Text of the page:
Woody plant encroachment—the dramatic increases in woody plant cover observed in many regions of the world over the past 100 years—is the single greatest threat to livestock production in the Great Plains.
This phenomenon is affecting primary production, hydrology, nutrient cycling, and biodiversity at local to continental scales and has socioeconomic implications for pastoral societies and commercial ranching enterprises that depend on livestock production.
These herbaceous-to-woody transformations will likely continue under future climate regimes. Land managers are being challenged to develop robust conservation plans for savanna ecosystems and to effectively restore sites that have undergone woody plant encroachment.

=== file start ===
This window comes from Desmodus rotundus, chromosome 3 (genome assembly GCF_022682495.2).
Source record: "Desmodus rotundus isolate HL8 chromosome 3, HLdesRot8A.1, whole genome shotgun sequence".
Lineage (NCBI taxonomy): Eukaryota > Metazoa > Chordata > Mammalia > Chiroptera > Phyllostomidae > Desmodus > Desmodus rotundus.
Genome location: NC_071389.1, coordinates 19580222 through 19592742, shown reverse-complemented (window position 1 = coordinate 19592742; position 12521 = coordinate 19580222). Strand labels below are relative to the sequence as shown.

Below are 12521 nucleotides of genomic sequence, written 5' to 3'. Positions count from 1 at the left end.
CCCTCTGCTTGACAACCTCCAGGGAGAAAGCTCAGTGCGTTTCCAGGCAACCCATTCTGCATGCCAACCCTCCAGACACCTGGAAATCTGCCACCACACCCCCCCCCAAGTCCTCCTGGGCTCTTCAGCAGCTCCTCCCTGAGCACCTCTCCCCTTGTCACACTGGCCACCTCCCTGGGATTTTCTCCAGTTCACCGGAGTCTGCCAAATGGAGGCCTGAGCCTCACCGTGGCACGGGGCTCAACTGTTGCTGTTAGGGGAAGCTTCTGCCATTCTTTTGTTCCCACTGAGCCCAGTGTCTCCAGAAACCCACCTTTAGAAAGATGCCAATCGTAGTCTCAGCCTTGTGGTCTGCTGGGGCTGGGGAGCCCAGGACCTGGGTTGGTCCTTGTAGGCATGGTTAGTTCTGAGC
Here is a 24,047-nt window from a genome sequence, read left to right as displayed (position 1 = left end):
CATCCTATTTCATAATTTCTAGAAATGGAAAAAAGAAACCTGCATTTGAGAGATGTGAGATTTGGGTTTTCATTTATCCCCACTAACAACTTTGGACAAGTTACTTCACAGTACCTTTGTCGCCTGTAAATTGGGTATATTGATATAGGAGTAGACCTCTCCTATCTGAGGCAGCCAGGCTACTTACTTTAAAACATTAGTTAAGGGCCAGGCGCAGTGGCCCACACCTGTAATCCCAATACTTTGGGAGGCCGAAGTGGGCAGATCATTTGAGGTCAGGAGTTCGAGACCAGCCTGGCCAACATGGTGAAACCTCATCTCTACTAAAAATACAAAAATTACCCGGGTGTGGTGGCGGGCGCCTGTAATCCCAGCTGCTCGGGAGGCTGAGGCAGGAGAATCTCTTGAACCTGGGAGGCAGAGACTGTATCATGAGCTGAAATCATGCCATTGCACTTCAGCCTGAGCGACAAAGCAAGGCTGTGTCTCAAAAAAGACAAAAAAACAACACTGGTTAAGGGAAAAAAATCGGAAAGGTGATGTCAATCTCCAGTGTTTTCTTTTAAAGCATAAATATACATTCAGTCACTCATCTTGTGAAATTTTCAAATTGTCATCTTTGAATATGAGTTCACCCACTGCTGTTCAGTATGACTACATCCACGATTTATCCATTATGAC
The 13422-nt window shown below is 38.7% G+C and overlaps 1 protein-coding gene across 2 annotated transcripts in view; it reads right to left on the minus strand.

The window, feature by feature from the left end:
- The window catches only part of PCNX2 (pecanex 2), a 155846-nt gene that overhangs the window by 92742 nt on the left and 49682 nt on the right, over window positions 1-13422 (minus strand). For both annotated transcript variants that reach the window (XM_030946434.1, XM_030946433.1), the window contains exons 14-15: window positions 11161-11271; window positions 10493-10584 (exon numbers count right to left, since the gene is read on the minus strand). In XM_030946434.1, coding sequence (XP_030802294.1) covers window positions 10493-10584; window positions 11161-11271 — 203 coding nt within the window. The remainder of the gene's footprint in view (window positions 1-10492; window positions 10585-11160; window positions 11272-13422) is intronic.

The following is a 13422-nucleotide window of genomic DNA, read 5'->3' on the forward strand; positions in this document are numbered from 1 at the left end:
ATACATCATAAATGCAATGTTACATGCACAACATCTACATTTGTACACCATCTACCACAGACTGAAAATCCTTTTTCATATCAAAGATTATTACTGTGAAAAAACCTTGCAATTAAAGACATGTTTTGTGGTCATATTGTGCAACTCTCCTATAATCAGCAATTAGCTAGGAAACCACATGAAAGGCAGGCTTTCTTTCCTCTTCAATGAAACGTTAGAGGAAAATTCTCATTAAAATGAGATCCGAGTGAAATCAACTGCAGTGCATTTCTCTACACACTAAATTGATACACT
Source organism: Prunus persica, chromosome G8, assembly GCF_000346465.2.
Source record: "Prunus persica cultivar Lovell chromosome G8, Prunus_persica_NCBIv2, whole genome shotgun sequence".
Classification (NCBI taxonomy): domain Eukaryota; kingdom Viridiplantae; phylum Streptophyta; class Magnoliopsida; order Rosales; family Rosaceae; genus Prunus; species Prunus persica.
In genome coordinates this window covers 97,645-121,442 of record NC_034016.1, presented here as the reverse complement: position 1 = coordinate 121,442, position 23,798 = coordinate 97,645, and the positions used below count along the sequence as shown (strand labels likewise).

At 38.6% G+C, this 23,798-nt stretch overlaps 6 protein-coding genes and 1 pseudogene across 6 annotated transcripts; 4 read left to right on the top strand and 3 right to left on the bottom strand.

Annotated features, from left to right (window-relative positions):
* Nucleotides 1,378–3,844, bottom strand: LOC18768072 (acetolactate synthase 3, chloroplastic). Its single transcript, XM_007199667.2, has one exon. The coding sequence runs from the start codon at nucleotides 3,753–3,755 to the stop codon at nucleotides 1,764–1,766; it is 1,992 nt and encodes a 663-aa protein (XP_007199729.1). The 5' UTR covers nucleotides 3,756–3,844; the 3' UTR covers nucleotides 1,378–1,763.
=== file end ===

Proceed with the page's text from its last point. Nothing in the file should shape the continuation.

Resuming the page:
The impacts of cedar invasion were first documented by scientists in 1940 (soils), followed by impacts on livestock production (1973), and more recently broad impacts to society (water = 2005; wildfire = 2013; public education funding = 2016). Scroll down to learn more about the impacts of grasslands transforming to closed-canopy juniper woodland. Direct quotes from the scientific literature that form the basis for each synthesis point can be found at Supporting Details.